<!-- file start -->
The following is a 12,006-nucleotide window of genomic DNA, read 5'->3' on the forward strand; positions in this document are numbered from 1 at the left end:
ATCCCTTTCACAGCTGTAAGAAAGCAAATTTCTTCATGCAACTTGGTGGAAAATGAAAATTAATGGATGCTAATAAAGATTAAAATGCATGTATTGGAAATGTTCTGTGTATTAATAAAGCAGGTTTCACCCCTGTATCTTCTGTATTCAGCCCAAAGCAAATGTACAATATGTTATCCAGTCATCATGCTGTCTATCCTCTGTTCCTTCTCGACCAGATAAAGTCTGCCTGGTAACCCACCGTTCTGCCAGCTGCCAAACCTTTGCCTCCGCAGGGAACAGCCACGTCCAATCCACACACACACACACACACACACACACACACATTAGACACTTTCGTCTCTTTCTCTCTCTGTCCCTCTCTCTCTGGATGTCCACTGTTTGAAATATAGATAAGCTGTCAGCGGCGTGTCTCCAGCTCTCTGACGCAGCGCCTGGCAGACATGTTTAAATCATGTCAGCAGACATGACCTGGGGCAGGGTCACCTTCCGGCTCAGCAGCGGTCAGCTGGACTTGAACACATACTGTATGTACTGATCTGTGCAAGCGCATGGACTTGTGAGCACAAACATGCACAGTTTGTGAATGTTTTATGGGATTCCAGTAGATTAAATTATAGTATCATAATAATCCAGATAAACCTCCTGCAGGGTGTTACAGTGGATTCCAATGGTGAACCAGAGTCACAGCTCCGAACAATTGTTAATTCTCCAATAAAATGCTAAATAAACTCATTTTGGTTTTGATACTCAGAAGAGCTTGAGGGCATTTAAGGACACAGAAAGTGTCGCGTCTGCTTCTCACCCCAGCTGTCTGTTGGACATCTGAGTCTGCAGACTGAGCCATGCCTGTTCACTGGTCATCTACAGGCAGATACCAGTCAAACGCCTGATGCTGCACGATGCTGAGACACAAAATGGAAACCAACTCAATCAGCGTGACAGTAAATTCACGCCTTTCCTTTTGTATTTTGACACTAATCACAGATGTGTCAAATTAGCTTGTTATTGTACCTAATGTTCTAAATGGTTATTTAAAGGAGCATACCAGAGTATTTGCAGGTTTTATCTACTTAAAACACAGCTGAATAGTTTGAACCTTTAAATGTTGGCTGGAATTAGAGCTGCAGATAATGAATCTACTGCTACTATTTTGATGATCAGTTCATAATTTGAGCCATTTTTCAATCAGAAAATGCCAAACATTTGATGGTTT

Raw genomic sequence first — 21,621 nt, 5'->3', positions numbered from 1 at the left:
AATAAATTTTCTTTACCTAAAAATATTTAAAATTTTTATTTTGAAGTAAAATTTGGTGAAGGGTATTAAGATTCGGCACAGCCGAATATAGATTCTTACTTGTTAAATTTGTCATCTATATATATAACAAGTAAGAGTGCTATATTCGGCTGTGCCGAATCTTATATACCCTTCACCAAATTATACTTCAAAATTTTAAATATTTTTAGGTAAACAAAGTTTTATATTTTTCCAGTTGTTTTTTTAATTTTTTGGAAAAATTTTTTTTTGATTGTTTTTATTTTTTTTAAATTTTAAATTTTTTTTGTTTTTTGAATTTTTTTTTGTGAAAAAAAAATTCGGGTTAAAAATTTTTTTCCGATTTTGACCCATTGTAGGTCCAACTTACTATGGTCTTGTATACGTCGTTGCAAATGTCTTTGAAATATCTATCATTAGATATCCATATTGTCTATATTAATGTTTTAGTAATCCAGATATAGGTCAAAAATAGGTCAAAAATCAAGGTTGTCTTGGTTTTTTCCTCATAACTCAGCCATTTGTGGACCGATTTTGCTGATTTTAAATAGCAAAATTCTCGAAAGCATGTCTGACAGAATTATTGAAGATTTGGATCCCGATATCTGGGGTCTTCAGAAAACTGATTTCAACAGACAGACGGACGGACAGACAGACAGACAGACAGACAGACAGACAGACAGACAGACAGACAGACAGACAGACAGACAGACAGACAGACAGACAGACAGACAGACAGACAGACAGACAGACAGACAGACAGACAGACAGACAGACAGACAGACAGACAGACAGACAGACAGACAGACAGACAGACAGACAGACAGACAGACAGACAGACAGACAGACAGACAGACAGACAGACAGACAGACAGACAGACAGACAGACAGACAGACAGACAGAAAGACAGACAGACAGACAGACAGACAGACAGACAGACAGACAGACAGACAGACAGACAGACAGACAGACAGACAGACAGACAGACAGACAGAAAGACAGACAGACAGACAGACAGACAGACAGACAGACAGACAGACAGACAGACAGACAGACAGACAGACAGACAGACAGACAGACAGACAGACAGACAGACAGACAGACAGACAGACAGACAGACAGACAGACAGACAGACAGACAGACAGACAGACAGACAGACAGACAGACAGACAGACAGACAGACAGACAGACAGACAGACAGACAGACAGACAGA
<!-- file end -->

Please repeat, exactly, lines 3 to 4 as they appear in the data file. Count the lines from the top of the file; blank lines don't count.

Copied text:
Raw genomic sequence first — 21,621 nt, 5'->3', positions numbered from 1 at the left:
AATAAATTTTCTTTACCTAAAAATATTTAAAATTTTTATTTTGAAGTAAAATTTGGTGAAGGGTATTAAGATTCGGCACAGCCGAATATAGATTCTTACTTGTTAAATTTGTCATCTATATATATAACAAGTAAGAGTGCTATATTCGGCTGTGCCGAATCTTATATACCCTTCACCAAATTATACTTCAAAATTTTAAATATTTTTAGGTAAACAAAGTTTTATATTTTTCCAGTTGTTTTTTTAATTTTTTGGAAAAATTTTTTTTTGATTGTTTTTATTTTTTTTAAATTTTAAATTTTTTTTGTTTTTTGAATTTTTTTTTGTGAAAAAAAAATTCGGGTTAAAAATTTTTTTCCGATTTTGACCCATTGTAGGTCCAACTTACTATGGTCTTGTATACGTCGTTGCAAATGTCTTTGAAATATCTATCATTAGATATCCATATTGTCTATATTAATGTTTTAGTAATCCAGATATAGGTCAAAAATAGGTCAAAAATCAAGGTTGTCTTGGTTTTTTCCTCATAACTCAGCCATTTGTGGACCGATTTTGCTGATTTTAAATAGCAAAATTCTCGAAAGCATGTCTGACAGAATTATTGAAGATTTGGATCCCGATATCTGGGGTCTTCAGAAAACTGATTTCAACAGACAGACGGACGGACAGACAGACAGACAGACAGACAGACAGACAGACAGACAGACAGACAGACAGACAGACAGACAGACAGACAGACAGACAGACAGACAGACAGACAGACAGACAGACAGACAGACAGACAGACAGACAGACAGACAGACAGACAGACAGACAGACAGACAGACAGACAGACAGACAGACAGACAGACAGACAGACAGACAGACAGACAGACAGACAGACAGACAGACAGACAGACAGACAGACAGACAGACAGACAGAAAGACAGACAGACAGACAGACAGACAGACAGACAGACAGACAGACAGACAGACAGACAGACAGACAGACAGACAGACAGACAGACAGACAGAAAGACAGACAGACAGACAGACAGACAGACAGACAGACAGACAGACAGACAGACAGACAGACAGACAGACAGACAGACAGACAGACAGACAGACAGACAGACAGACAGACAGACAGACAGACAGACAGACAGACAGACAGACAGACAGACAGACAGACAGACAGACAGACAGACAGACAGACAGACAGACAGACAGACAGACAGACAGACAGACAGACAGA